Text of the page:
The structural culture during the Byzantine empire has been shaped by its wide geography and different cultures which have existed during those times. The acceptance of Christianity also had a major effect on the architecture. That is why it is possible to see different formations of architectural structures during the existence of the Byzantine Empire.
The most important materials used in Byzantine architecture are bricks, stones and wood. In the Byzantine architecture, it is possible to see two chief types of plan in use: the basilican, or axial, type and the circular, or central, type.
Below you can find the most magnificent Byzantine structures that have survived until this day;
1- The House of Virgin Mary In Ephesus
The Virgin Mary Church is based in Selcuk which is located in Izmir and is thought to be constructed in the 4th century. The church is considered to be a 6th-century structure. The Virgin Mary Church in Ephesus is one of the most beautiful examples of the early Byzantine structure.
2- The Church Of Hagia Eirene
In the district of Fatih in Istanbul, The Church of Hagia Eirene is considered to be the most important representative of a Roman basilica. Hagia Eirene is a Byzantine church in the city which retains its original atrium. There is a great cross in the half-dome above the main narthex. The church was enlarged during the 11th and 12th centuries. The Church of Hagia Eirene is a must see if you would like to understand the early stages of Byzantine architecture.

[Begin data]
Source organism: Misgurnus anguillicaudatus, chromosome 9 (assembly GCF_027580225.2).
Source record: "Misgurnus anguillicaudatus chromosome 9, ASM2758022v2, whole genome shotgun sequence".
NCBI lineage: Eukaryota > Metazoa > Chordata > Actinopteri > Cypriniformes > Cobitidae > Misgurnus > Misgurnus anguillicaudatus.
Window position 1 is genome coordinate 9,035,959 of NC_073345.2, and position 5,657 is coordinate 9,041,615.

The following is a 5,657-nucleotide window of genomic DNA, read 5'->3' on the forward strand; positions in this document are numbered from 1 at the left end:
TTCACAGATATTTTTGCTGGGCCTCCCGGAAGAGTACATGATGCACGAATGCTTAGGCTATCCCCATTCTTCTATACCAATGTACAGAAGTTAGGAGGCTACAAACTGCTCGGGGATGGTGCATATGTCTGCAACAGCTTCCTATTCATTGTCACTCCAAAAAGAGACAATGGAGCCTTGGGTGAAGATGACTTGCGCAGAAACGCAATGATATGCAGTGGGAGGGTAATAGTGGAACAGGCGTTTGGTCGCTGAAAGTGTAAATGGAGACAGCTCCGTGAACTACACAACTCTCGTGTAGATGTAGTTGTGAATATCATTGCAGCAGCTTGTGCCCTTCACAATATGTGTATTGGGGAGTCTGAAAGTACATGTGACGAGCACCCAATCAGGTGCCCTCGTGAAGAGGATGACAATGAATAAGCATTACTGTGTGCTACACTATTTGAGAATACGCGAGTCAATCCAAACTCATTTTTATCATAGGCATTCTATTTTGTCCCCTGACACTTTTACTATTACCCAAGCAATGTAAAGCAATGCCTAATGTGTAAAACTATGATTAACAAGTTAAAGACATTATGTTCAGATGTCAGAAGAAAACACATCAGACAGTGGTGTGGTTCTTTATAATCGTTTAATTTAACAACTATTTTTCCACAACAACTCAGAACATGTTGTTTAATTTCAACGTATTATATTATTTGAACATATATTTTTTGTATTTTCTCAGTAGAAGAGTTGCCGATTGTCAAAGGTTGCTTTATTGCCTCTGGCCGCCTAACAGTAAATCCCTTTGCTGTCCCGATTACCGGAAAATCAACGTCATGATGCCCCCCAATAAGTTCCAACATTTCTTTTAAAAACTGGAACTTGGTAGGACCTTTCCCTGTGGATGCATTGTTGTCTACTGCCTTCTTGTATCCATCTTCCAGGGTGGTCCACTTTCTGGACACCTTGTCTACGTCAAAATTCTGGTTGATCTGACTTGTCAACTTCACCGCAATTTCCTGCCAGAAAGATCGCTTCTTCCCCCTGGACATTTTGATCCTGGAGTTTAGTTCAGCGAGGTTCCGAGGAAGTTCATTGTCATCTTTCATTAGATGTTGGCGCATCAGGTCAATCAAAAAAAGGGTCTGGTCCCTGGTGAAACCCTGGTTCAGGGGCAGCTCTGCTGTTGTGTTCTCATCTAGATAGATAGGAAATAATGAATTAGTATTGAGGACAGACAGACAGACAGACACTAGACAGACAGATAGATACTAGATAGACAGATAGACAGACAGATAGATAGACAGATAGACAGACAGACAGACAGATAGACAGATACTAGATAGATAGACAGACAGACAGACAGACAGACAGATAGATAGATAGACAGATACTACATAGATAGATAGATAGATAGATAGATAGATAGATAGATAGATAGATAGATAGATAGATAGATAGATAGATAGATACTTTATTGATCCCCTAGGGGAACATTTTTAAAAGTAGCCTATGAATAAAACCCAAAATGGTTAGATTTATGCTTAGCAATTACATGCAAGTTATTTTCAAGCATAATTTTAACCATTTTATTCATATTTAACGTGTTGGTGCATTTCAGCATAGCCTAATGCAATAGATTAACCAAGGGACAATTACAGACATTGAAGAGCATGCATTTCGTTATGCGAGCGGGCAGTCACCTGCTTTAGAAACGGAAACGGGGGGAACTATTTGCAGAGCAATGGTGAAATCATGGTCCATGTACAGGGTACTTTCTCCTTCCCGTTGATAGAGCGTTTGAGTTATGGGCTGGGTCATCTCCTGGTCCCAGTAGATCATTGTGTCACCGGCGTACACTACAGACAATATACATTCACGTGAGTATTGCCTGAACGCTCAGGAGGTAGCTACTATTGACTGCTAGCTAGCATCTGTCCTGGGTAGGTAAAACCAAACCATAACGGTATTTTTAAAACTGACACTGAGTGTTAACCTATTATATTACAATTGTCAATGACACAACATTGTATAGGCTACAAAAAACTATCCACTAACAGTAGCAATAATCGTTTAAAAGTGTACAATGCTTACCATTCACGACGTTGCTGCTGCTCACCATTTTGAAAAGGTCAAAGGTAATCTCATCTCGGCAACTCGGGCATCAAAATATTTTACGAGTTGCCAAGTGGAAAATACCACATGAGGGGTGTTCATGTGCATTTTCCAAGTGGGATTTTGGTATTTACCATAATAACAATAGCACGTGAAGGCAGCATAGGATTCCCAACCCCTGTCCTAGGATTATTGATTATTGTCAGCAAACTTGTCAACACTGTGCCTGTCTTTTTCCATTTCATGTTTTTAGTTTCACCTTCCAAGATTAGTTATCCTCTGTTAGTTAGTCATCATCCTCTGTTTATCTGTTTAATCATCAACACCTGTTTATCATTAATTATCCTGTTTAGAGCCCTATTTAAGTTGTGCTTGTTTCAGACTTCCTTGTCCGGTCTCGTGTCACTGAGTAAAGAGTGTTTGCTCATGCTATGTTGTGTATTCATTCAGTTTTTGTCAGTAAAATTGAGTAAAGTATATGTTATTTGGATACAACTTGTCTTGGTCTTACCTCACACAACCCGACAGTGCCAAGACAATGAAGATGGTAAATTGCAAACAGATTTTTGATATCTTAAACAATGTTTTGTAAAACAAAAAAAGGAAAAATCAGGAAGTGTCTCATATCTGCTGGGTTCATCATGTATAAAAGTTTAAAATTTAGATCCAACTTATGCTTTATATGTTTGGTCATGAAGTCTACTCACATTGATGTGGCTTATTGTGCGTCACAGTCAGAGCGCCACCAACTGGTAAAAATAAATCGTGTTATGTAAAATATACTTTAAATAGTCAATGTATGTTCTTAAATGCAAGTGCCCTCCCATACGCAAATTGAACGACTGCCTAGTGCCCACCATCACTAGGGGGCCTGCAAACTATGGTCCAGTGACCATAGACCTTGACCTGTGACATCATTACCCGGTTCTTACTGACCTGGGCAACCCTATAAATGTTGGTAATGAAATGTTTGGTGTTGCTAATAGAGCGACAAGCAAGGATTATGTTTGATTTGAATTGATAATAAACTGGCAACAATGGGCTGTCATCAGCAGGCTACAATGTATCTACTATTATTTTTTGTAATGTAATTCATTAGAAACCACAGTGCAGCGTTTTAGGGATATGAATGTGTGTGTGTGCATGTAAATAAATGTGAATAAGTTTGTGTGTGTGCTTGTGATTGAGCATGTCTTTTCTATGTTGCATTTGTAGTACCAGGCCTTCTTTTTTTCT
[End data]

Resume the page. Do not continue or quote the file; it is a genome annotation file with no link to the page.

3- The Church Of St Pierre
St Pierre Church in Hatay province was built near the Habib Neccar mountains. It is also known as the first church where the first Christians performed their rituals and prayers. It is said that one of the 12 apostles of Jesus, Saint-Pierre(St. Peter) came here after the crucifixion of Jesus AD 29-40 and tried to spread Christianity in this area. This structure is known as the first church that was ever built in history.
4- The Monastery of Stoudios
The Monastery of Stoudios is located in the Fatih district of Istanbul and was historically the most important monastery of Constantinople. The monastery which became an important religious centre during the Eastern Roman period had residents of the monastery which were referred to as Stoudites. They were called Stoudites because they never stopped their rituals day or night. This structure also has a great importance in terms of early Christian architecture.
5- Hagia Sophia
Although Hagia Sophia has a questionable history, it is confirmed by the Byzantine historian Socrates that it was built by Constantinos the 2nd and had a grand opening on February 15, 360. The Hagia Sophia as we know today had three different constructional phases.
Hagia Sophia was converted into a mosque with the conquest by Mehmed the 2nd. During the 16th and 17th centuries structures representing a mosque was added to the actual building. In February 1st, 1935 Hagia Sophia was converted into a museum by Atatürk and the Council of Ministers.